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Starship: Mutiny by Mike Resnick
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Starship: Mutiny

by Mike Resnick

Series: Starship (1)

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Showing 1-5 of 9 (next | show all)
Above all else, this is a fun read. Resnick manages to insult governments, bureaucracy, upper military brass, and the press all without taking himself too seriously. With the feel of a science fiction Catch-22 and reminiscent of The Hitchhiker's Guide to the Galaxy, Resnick draws readers into the world of Commander Wilson Cole.

Cole is a hero of the war and the most decorated soldier alive. He is also regularly demoted due to his tendency to save millions of lives by ignoring stupid orders and acting in a rational manner. His perspective is fun and witty, as Resnick describes the Theodore Roosevelt, Cole's latest ship assignment, and its rag tag group of misfits. After he turns this ship full of addicts and disillusioned veterans into a functioning crew, a superior officer who takes orders far too literally forces Cole choose between all out mutiny and watching her destroy a planet and its colony of millions of civilians.

The characters are not particularly deep, stories are not poignant, and, yes, the heroes are far too lucky/clever/etc. This is sci-fi military comedy in the tradition of Joseph Heller and Douglas Adams and should be taken as such. If it is, readers can expect an exciting adventure aboard the Theodore Roosevelt. ( )
  Ailinel | May 2, 2015 |
Above all else, this is a fun read. Resnick manages to insult governments, bureaucracy, upper military brass, and the press all without taking himself too seriously. With the feel of a science fiction Catch-22 and reminiscent of The Hitchhiker's Guide to the Galaxy, Resnick draws readers into the world of Commander Wilson Cole.

Cole is a hero of the war and the most decorated soldier alive. He is also regularly demoted due to his tendency to save millions of lives by ignoring stupid orders and acting in a rational manner. His perspective is fun and witty, as Resnick describes the Theodore Roosevelt, Cole's latest ship assignment, and its rag tag group of misfits. After he turns this ship full of addicts and disillusioned veterans into a functioning crew, a superior officer who takes orders far too literally forces Cole choose between all out mutiny and watching her destroy a planet and its colony of millions of civilians.

The characters are not particularly deep, stories are not poignant, and, yes, the heroes are far too lucky/clever/etc. This is sci-fi military comedy in the tradition of Joseph Heller and Douglas Adams and should be taken as such. If it is, readers can expect an exciting adventure aboard the Theodore Roosevelt. ( )
  Ailinel | May 2, 2015 |
288 pages Have your local library buy this book for you. Fun breezy light military scfi book. Part of a larger 48 book universe called the Birthright universe. This story is the 1st of 5 books in that universe. The story is mildly creative. The characters are not complex but the dialog keeps the stry moving. Hyper compentent hero and side kick against a dumber officers. I wish someone would write a story where the hero falls on his face and has to admit that institutional wisdom has its merits. This is not that story. But its a fun read none the less.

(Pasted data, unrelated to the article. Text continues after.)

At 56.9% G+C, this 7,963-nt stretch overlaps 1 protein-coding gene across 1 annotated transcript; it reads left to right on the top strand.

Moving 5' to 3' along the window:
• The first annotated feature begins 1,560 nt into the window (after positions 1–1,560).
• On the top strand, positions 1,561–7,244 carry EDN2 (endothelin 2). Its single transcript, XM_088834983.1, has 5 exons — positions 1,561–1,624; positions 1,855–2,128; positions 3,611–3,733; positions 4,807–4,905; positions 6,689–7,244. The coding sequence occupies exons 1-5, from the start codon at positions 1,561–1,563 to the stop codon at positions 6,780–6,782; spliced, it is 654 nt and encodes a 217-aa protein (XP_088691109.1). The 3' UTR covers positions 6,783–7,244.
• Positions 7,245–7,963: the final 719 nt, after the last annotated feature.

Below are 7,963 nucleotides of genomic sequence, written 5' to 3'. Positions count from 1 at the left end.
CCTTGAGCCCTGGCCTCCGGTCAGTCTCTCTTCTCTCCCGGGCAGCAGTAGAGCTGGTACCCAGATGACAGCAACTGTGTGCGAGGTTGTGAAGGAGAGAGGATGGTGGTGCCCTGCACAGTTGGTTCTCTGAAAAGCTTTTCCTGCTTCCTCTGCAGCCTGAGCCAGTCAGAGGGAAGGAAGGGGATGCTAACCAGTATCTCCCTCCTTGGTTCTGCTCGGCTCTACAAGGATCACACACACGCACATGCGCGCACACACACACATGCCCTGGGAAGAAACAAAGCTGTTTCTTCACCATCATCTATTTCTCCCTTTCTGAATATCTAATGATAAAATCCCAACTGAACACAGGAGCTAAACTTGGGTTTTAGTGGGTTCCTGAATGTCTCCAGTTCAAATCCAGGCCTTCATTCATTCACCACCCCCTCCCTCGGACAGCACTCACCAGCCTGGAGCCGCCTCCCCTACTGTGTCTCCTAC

Resnick the author is writing the history of mankind from its gaining of FTL to its end 15 centuries later. He sees mankind politically starting out as a Republic evolving to Democracy ,Oligarchy ,Monarchy and ending in Anarchy, This set of stories is set in the era of the Republic.

I



  Cataloger623 | Nov 8, 2014 |
Somewhat of a very light and spare book that attempts to come off as military sci-fi but is more of a series of events that justifies the title at the very end. While the main protagonist, Wilson Core, is likable enough, we're give little to no information about the character other than to treat him as the weary hero just because the author says so. Overall this book probably would have been fine if it was published during the 1960s, but as something that was published in 2005 and billed as the author's "very first military SF," it overall came to feel somewhat shallow instead.

Based on the appendix at the end (which I was not aware of until finishing the book), this is all part of a grand series (a la Azimov's Robot/Foundation), of which the Starship series seems to chronicle the end of what is called the Age of the Republic (that of which in itself is the first of five Ages of Man). Perhaps, if the reader was to read all the stories that lead up to this series, maybe it would have contributed to a more richer experience. But I doubt it. ( )
  timothyl33 | Jul 23, 2011 |
He's such a hero!

It's amazing how he knows so much more and performs so much better than every single person in the universe. Just amazing.

He's like Superman, in space... jumping from one dilemma to the next and only he can save the ship/planet/people because he is faster and smarter and more skilled than anyone else. And the only reason he isn't King of the Universe is because those in power are too stupid to see how smart he is.

There are a lot of "aliens" with detailed descriptions, even though it seems like they were added in for no purpose other than to show that the author was creative enough to think of decent aliens.

Anyway... the story is fast paced and interesting. The sci-fi is good. Overall, it's average-to-good - but it's way too smug a story to be worth more than 2.5 stars. ( )
  crazybatcow | Apr 16, 2009 |
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The new first officer on the starship Teddy Roosevelt, Wilson Cole disobeys his commanding officer, takes command of the ship, and wins a major battle in a galactic war, only to find himself up on charges of mutiny.

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